AU - Onyike, Chiadi U

AU - Crocetti, Deana

AU - Landman, Bennett A

AU - Mostofsky, Stewart H

AU - Thompson, Paul M

AU - Prince, Jerry L

N1 - Copyright © 2018 Elsevier Inc. All rights reserved.

PY - 2018/12

Y1 - 2018/12

N2 - The human cerebellum plays an essential role in motor control, is involved in cognitive function (i.e., attention, working memory, and language), and helps to regulate emotional responses. Quantitative in-vivo assessment of the cerebellum is important in the study of several neurological diseases including cerebellar ataxia, autism, and schizophrenia. Different structural subdivisions of the cerebellum have been shown to correlate with differing pathologies. To further understand these pathologies, it is helpful to automatically parcellate the cerebellum at the highest fidelity possible. In this paper, we coordinated with colleagues around the world to evaluate automated cerebellum parcellation algorithms on two clinical cohorts showing that the cerebellum can be parcellated to a high accuracy by newer methods. We characterize these various methods at four hierarchical levels: coarse (i.e., whole cerebellum and gross structures), lobe, subdivisions of the vermis, and the lobules. Due to the number of labels, the hierarchy of labels, the number of algorithms, and the two cohorts, we have restricted our analyses to the Dice measure of overlap. Under these conditions, machine learning based methods provide a collection of strategies that are efficient and deliver parcellations of a high standard across both cohorts, surpassing previous work in the area. In conjunction with the rank-sum computation, we identified an overall winning method.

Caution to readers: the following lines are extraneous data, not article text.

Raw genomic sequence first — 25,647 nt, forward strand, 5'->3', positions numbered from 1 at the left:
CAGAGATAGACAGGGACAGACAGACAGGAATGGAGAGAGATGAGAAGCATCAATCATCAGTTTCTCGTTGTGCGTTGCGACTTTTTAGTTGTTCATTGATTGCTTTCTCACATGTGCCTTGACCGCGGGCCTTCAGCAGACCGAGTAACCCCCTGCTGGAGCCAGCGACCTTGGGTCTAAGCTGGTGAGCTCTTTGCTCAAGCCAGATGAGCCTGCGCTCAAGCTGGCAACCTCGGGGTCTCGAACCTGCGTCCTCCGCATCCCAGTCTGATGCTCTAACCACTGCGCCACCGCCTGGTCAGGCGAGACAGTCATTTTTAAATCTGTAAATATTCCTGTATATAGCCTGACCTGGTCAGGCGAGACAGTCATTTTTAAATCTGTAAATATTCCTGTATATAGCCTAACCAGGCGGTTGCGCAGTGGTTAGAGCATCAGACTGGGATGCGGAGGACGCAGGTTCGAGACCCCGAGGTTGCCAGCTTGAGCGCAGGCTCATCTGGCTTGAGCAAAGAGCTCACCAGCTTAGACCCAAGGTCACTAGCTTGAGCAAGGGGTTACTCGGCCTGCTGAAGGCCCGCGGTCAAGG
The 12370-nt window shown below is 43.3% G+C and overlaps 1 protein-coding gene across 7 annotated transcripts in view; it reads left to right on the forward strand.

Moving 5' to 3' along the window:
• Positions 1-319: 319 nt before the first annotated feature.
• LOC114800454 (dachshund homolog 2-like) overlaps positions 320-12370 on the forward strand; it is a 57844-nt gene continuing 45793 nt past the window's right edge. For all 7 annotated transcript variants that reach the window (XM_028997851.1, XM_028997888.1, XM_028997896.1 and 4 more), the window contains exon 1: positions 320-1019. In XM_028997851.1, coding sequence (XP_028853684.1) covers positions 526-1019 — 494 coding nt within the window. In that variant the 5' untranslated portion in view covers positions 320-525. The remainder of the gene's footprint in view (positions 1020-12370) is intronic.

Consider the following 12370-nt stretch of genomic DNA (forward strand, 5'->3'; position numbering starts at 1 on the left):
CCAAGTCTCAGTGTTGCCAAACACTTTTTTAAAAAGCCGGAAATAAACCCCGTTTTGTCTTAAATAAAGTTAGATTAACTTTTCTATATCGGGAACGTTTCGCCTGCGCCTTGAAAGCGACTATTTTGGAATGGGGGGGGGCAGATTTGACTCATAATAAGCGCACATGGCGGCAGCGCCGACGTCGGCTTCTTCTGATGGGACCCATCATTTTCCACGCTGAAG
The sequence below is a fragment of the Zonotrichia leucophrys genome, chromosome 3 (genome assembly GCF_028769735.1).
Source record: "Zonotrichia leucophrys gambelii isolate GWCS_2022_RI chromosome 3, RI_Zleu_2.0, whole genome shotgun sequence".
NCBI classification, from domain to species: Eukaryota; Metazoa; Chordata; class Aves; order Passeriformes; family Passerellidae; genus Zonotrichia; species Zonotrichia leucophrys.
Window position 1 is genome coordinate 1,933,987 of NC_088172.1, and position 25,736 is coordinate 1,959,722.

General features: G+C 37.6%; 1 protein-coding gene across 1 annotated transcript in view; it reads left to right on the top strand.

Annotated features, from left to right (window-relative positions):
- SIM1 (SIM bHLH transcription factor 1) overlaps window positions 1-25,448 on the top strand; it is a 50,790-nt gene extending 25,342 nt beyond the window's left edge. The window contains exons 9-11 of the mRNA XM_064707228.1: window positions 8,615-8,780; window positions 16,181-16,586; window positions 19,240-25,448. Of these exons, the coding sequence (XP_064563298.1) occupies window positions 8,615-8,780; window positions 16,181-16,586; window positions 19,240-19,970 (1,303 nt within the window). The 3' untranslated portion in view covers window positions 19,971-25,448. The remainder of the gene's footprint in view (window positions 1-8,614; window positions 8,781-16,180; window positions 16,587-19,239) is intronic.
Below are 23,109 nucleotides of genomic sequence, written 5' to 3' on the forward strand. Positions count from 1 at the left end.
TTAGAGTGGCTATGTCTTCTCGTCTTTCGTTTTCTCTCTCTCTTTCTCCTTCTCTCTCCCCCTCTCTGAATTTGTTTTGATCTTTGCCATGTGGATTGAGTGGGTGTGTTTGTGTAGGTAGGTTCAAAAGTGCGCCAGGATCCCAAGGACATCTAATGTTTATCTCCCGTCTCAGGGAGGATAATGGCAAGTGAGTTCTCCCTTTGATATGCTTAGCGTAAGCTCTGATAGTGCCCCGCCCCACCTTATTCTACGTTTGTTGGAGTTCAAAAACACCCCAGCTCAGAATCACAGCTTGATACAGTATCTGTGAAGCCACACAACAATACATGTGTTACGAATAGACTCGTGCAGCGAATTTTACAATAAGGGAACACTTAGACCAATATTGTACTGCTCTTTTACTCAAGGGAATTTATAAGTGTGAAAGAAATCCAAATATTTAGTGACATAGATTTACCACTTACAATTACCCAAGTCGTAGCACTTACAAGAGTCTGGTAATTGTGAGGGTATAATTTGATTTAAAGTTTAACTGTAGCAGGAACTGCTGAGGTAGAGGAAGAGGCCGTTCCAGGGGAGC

AB - The human cerebellum plays an essential role in motor control, is involved in cognitive function (i.e., attention, working memory, and language), and helps to regulate emotional responses. Quantitative in-vivo assessment of the cerebellum is important in the study of several neurological diseases including cerebellar ataxia, autism, and schizophrenia. Different structural subdivisions of the cerebellum have been shown to correlate with differing pathologies. To further understand these pathologies, it is helpful to automatically parcellate the cerebellum at the highest fidelity possible. In this paper, we coordinated with colleagues around the world to evaluate automated cerebellum parcellation algorithms on two clinical cohorts showing that the cerebellum can be parcellated to a high accuracy by newer methods. We characterize these various methods at four hierarchical levels: coarse (i.e., whole cerebellum and gross structures), lobe, subdivisions of the vermis, and the lobules. Due to the number of labels, the hierarchy of labels, the number of algorithms, and the two cohorts, we have restricted our analyses to the Dice measure of overlap. Under these conditions, machine learning based methods provide a collection of strategies that are efficient and deliver parcellations of a high standard across both cohorts, surpassing previous work in the area. In conjunction with the rank-sum computation, we identified an overall winning method.

U2 - 10.1016/j.neuroimage.2018.08.003

DO - 10.1016/j.neuroimage.2018.08.003

M3 - Journal article

VL - 183

SP - 150

EP - 172

JO - NeuroImage

JF - NeuroImage

SN - 1053-8119

ER -

ID: 55237200